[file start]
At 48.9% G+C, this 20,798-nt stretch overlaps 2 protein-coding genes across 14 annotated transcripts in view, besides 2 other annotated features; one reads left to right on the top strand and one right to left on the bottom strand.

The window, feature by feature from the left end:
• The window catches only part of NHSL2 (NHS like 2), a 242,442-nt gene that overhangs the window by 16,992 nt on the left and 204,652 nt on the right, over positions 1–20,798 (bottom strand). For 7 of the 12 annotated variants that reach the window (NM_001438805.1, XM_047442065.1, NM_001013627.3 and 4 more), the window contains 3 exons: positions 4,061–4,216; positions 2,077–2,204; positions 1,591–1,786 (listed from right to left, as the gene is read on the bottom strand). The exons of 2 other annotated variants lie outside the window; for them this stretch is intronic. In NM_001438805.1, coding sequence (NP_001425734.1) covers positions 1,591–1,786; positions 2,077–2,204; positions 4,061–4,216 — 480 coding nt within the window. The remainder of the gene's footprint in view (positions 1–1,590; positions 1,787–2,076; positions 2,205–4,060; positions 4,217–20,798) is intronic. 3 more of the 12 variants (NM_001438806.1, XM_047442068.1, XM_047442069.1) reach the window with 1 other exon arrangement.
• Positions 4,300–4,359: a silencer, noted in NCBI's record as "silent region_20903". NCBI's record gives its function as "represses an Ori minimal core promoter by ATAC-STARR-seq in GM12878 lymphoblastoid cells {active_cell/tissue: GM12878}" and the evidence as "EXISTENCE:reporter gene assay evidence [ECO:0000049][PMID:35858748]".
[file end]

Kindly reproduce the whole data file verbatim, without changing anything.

At 48.9% G+C, this 20,798-nt stretch overlaps 2 protein-coding genes across 14 annotated transcripts in view, besides 2 other annotated features; one reads left to right on the top strand and one right to left on the bottom strand.

The window, feature by feature from the left end:
• The window catches only part of NHSL2 (NHS like 2), a 242,442-nt gene that overhangs the window by 16,992 nt on the left and 204,652 nt on the right, over positions 1–20,798 (bottom strand). For 7 of the 12 annotated variants that reach the window (NM_001438805.1, XM_047442065.1, NM_001013627.3 and 4 more), the window contains 3 exons: positions 4,061–4,216; positions 2,077–2,204; positions 1,591–1,786 (listed from right to left, as the gene is read on the bottom strand). The exons of 2 other annotated variants lie outside the window; for them this stretch is intronic. In NM_001438805.1, coding sequence (NP_001425734.1) covers positions 1,591–1,786; positions 2,077–2,204; positions 4,061–4,216 — 480 coding nt within the window. The remainder of the gene's footprint in view (positions 1–1,590; positions 1,787–2,076; positions 2,205–4,060; positions 4,217–20,798) is intronic. 3 more of the 12 variants (NM_001438806.1, XM_047442068.1, XM_047442069.1) reach the window with 1 other exon arrangement.
• Positions 4,300–4,359: a silencer, noted in NCBI's record as "silent region_20903". NCBI's record gives its function as "represses an Ori minimal core promoter by ATAC-STARR-seq in GM12878 lymphoblastoid cells {active_cell/tissue: GM12878}" and the evidence as "EXISTENCE:reporter gene assay evidence [ECO:0000049][PMID:35858748]".